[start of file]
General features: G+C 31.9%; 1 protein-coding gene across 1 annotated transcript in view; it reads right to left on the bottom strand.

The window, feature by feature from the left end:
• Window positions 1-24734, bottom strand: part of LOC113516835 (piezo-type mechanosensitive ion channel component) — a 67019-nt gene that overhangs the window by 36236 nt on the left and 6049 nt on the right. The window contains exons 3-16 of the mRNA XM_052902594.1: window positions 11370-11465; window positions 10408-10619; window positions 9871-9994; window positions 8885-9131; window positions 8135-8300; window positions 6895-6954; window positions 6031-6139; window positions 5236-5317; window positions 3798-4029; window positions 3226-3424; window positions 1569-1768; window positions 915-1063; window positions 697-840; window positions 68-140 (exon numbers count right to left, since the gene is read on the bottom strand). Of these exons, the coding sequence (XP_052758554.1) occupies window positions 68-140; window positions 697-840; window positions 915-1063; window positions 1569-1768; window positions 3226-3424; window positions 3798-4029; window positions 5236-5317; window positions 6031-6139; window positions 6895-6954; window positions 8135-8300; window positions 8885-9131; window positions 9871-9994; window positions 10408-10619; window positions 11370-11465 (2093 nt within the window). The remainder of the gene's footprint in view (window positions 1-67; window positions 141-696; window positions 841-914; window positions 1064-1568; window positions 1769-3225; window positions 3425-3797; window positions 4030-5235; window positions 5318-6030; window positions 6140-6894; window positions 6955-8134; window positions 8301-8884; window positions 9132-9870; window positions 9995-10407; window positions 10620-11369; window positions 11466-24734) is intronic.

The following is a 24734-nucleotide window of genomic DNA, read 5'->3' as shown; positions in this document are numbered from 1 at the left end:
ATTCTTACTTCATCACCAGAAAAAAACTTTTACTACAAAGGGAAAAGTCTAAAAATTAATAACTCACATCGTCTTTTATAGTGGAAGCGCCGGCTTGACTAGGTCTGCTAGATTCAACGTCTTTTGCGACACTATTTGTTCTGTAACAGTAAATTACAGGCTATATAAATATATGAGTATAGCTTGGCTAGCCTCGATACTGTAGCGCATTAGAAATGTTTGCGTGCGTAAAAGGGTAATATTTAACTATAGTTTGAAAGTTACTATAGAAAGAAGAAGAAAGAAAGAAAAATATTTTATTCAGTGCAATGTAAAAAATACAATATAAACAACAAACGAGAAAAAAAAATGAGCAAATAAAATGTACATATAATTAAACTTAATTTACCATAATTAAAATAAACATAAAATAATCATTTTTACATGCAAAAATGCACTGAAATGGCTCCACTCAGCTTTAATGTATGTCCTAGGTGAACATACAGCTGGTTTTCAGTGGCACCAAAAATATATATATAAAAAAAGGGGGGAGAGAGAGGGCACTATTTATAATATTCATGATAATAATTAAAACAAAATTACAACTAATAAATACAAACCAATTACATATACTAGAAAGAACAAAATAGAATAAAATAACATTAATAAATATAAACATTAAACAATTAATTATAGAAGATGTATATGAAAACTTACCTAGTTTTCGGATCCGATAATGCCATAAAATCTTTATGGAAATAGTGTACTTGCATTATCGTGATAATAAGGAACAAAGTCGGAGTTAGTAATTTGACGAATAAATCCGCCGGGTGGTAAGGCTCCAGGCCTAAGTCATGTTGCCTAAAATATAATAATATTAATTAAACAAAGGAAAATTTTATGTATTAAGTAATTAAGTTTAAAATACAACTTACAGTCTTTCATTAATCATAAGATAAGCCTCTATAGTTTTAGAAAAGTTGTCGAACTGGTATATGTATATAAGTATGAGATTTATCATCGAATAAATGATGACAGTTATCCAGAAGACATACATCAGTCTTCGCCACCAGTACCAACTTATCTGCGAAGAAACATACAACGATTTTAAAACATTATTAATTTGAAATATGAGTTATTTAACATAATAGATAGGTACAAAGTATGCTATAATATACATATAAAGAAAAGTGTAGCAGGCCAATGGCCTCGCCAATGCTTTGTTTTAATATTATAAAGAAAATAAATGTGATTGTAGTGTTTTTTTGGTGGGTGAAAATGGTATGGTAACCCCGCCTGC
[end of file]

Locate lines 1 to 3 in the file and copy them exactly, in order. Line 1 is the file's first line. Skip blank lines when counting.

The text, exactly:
General features: G+C 31.9%; 1 protein-coding gene across 1 annotated transcript in view; it reads right to left on the bottom strand.

The window, feature by feature from the left end:
• Window positions 1-24734, bottom strand: part of LOC113516835 (piezo-type mechanosensitive ion channel component) — a 67019-nt gene that overhangs the window by 36236 nt on the left and 6049 nt on the right. The window contains exons 3-16 of the mRNA XM_052902594.1: window positions 11370-11465; window positions 10408-10619; window positions 9871-9994; window positions 8885-9131; window positions 8135-8300; window positions 6895-6954; window positions 6031-6139; window positions 5236-5317; window positions 3798-4029; window positions 3226-3424; window positions 1569-1768; window positions 915-1063; window positions 697-840; window positions 68-140 (exon numbers count right to left, since the gene is read on the bottom strand). Of these exons, the coding sequence (XP_052758554.1) occupies window positions 68-140; window positions 697-840; window positions 915-1063; window positions 1569-1768; window positions 3226-3424; window positions 3798-4029; window positions 5236-5317; window positions 6031-6139; window positions 6895-6954; window positions 8135-8300; window positions 8885-9131; window positions 9871-9994; window positions 10408-10619; window positions 11370-11465 (2093 nt within the window). The remainder of the gene's footprint in view (window positions 1-67; window positions 141-696; window positions 841-914; window positions 1064-1568; window positions 1769-3225; window positions 3425-3797; window positions 4030-5235; window positions 5318-6030; window positions 6140-6894; window positions 6955-8134; window positions 8301-8884; window positions 9132-9870; window positions 9995-10407; window positions 10620-11369; window positions 11466-24734) is intronic.